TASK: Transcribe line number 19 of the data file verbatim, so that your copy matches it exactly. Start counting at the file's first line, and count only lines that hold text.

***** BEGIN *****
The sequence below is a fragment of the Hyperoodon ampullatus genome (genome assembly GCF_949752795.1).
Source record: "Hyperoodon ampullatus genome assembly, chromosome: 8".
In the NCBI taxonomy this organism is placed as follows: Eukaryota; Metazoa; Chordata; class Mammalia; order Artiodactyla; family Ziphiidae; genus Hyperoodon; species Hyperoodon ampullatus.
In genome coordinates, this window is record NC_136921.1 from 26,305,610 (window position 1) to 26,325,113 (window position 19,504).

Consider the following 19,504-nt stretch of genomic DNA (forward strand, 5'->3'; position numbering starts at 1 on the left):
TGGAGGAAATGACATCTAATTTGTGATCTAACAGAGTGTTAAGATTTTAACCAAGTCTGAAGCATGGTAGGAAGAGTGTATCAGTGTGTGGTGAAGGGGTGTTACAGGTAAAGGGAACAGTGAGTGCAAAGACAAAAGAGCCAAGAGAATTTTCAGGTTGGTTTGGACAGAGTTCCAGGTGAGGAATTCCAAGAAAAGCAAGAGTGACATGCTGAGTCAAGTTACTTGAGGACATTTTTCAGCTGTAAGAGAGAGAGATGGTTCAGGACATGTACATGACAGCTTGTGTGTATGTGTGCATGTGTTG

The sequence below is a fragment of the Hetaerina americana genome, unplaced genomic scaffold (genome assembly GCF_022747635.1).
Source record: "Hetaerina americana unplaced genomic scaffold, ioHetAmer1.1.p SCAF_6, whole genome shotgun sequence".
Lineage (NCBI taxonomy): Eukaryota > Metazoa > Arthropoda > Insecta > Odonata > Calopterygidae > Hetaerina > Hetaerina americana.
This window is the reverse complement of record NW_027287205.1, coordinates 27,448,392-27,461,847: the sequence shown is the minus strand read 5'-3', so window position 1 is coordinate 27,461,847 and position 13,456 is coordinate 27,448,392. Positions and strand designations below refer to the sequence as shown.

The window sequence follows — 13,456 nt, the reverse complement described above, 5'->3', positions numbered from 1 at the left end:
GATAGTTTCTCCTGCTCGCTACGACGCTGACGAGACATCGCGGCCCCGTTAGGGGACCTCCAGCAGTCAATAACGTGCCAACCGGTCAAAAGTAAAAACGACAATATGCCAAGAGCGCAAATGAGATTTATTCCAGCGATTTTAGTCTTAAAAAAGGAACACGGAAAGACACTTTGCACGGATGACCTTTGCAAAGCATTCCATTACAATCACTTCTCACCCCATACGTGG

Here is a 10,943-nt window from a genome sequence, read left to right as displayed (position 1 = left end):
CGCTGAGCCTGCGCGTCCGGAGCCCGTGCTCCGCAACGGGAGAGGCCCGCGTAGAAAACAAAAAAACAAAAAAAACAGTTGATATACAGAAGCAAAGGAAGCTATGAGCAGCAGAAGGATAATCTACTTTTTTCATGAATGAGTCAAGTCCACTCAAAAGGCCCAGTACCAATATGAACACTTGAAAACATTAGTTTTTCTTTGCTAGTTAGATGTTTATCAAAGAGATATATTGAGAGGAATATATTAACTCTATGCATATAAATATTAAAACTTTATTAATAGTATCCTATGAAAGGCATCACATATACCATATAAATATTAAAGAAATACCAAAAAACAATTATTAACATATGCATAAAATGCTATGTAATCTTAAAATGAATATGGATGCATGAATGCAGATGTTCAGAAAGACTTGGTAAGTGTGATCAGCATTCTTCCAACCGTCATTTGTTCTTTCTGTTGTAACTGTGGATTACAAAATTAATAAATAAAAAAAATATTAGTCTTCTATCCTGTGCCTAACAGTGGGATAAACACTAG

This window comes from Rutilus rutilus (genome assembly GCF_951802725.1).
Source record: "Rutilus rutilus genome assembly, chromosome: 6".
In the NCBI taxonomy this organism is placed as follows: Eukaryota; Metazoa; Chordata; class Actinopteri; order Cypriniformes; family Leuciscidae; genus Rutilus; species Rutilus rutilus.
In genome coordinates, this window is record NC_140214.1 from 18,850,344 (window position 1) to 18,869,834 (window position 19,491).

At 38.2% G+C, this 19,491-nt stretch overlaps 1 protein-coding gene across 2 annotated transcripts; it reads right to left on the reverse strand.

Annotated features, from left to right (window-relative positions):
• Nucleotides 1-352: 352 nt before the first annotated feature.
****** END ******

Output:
At 38.2% G+C, this 19,491-nt stretch overlaps 1 protein-coding gene across 2 annotated transcripts; it reads right to left on the reverse strand.